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Re: Tesla Car Article

Original poster: "Brian" <ka1bbg@xxxxxxxxxxxxx>

DITTO; right on, cul brian f.

----- Original Message -----
From: "Tesla list" <tesla@xxxxxxxxxx>
To: <tesla@xxxxxxxxxx>
Sent: Wednesday, January 12, 2005 10:36 AM
Subject: Re: Tesla Car Article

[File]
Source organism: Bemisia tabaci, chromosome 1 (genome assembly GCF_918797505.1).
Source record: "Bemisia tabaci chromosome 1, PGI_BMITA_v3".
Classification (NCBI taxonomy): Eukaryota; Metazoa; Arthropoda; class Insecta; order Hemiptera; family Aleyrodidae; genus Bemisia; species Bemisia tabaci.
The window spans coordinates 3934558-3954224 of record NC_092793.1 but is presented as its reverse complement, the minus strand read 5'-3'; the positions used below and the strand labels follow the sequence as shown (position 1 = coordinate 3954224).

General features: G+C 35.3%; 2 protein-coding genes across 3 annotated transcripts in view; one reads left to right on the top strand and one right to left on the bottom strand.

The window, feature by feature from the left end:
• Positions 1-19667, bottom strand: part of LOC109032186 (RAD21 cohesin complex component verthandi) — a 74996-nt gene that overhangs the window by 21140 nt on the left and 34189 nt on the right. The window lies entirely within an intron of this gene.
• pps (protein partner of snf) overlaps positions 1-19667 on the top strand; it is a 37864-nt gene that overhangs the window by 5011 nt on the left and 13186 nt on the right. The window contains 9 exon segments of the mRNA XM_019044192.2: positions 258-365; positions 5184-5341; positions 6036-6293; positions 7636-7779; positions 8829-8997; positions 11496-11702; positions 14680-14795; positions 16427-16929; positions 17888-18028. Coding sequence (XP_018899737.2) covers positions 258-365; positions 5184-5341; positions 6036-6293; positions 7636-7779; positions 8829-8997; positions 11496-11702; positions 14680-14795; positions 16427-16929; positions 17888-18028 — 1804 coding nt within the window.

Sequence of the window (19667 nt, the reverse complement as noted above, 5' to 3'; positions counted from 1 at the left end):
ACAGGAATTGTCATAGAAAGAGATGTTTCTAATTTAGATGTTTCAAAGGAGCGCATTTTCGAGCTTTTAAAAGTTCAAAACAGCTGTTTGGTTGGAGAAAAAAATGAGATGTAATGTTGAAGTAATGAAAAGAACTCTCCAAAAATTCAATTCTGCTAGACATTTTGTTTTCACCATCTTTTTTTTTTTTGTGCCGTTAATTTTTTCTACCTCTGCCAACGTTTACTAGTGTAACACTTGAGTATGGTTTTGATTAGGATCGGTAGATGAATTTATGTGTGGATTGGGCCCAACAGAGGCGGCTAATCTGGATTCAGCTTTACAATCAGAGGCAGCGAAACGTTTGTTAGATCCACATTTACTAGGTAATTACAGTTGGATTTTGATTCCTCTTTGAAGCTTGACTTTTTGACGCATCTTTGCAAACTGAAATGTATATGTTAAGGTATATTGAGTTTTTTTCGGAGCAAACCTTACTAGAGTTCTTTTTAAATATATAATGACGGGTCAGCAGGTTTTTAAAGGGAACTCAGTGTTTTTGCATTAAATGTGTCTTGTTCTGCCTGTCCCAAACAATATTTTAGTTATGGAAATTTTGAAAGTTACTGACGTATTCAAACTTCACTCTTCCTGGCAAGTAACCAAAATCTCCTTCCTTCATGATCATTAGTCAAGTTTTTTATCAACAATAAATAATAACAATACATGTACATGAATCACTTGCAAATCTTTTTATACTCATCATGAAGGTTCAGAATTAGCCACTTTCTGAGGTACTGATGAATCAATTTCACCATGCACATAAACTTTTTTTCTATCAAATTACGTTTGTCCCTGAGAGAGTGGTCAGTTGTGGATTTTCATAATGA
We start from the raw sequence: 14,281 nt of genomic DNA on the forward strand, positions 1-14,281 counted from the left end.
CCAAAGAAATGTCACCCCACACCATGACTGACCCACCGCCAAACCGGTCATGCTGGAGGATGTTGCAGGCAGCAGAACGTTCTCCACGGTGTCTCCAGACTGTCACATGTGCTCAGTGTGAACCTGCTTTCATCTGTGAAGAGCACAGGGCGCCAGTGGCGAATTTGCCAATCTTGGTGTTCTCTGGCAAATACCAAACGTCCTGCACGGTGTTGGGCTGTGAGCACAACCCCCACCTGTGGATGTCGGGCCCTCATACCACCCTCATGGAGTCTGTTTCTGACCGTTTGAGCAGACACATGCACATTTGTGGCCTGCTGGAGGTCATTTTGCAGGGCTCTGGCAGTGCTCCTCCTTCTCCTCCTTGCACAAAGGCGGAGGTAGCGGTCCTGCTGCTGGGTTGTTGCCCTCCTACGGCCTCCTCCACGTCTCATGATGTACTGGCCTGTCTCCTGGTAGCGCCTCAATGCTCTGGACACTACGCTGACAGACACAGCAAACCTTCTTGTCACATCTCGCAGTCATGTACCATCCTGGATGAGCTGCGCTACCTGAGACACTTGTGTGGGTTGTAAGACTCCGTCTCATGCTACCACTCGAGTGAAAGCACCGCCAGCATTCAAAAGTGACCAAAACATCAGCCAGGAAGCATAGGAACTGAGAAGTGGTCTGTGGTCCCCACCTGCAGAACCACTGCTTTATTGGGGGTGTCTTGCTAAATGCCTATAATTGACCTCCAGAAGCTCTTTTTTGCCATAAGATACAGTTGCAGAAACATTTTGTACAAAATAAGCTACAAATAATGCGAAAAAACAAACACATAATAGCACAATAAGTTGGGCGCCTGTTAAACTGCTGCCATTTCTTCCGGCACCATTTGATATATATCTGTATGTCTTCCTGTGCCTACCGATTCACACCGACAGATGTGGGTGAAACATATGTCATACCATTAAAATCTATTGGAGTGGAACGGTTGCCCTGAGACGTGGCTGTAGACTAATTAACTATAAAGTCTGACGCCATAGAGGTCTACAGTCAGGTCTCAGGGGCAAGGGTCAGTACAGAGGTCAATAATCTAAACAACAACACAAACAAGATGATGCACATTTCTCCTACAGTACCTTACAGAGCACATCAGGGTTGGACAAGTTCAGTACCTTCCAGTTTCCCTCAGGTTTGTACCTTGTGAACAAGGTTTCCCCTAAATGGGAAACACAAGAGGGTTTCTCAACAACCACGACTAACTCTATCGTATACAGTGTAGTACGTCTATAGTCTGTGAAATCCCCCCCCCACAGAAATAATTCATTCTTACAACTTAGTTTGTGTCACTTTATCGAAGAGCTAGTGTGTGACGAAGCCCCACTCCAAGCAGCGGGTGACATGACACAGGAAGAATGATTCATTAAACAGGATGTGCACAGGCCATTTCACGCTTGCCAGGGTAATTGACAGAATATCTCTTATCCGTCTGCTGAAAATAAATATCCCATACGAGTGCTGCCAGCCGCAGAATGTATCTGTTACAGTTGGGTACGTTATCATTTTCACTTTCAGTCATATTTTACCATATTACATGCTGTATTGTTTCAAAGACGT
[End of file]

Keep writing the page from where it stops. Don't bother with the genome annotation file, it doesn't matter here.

> Original poster: Mddeming@xxxxxxx > > In a message dated 1/11/05 7:22:53 PM Eastern Standard Time, > tesla@xxxxxxxxxx writes: > Original poster: Ed Phillips <evp@xxxxxxxxxxx> > > It's interesting how many variants there are to this story, with > different dates, car brands, and descriptions of the power source. In > some of the latter Tesla either "bought some tubes at the local radio > store" or "removed some peculiarly-shaped tubes from a suitcase", etc; > always twelve tubes though, even if their description is different in > different stories. This article is better written than many - lots of > interesting details. For instance, of the 12 tubes of "curious > construction" three have been identified as "70L7GT (rectifier beam > tubes)", which weren't developed or sold until many years later. Time > warp? [Actually the 70L7GT contains a beam power amplifier and a > separate rectifier, but guess the author is entitled to artistic > license.] Another interesting detail - the motor is described as "40 > inches long and 30 inches in diameter", which works out to be a volume > of about 16.4 cubic feet. If it were half steel with a weight of about > 490 pounds/cubic foot, the weight would be around 8000 pounds or 4 > tons. Remarkable car, remarkable motor! [Hope I didn't slip a decimal > point there.] > > Is anyone aware of any direct statement about this car from Tesla > himself????? > > Ed > > > Hi Ed, All, > > This article has all the devices of 19th century Sci-fi, which is now > emulated by most all the conspiracy-theory tabloids. The article just > happens to come from such a conspiracy theory rag. (see nexusmagazine.com > for the original). Their story-formula is as follows: > > 1) A remarkable event, defying all known science, occurred a number of > years ago, involving some famous person > 2) Everyone was sworn to secrecy. > 3) The inventor/main character is dead or vanished. > 4) The person who related the story to the writer is likewise dead or has > disappeared. > 5) The marvelous machine / magical book, etc., has likewise disappeared, > been misplaced, been dismantled / confiscated, or secreted away in some > close-by but unidentifiable place. > 6) Only a tiny bit of technical information is available, often erroneous. > 7) The story concerns an anecdote told to the writer ten to thirty years > before he wrote the article. > > This kind of story device was used extensively by Jules Verne, H. G. Wells, > Edgar Rice Burroughs, and even Joseph Smith as far back as 1830! > > The 70L7GT was, as you pointed out developed in the 1940s as an audio > amplifier and rectifier in the same envelope, designed for more compact > table-top radios. It operates on a peak plate voltage of 117 V. in the > rectifier section, and 110V amplifier. The rectifier can handle up to 70 ma > of current (8.2 watts max.) and the beam power section has a max output of > 1.8 watts. > > I'm afraid this is just another one of those pseudoscientific legends > that keep the true believers faithful. > > Matt D. > > > >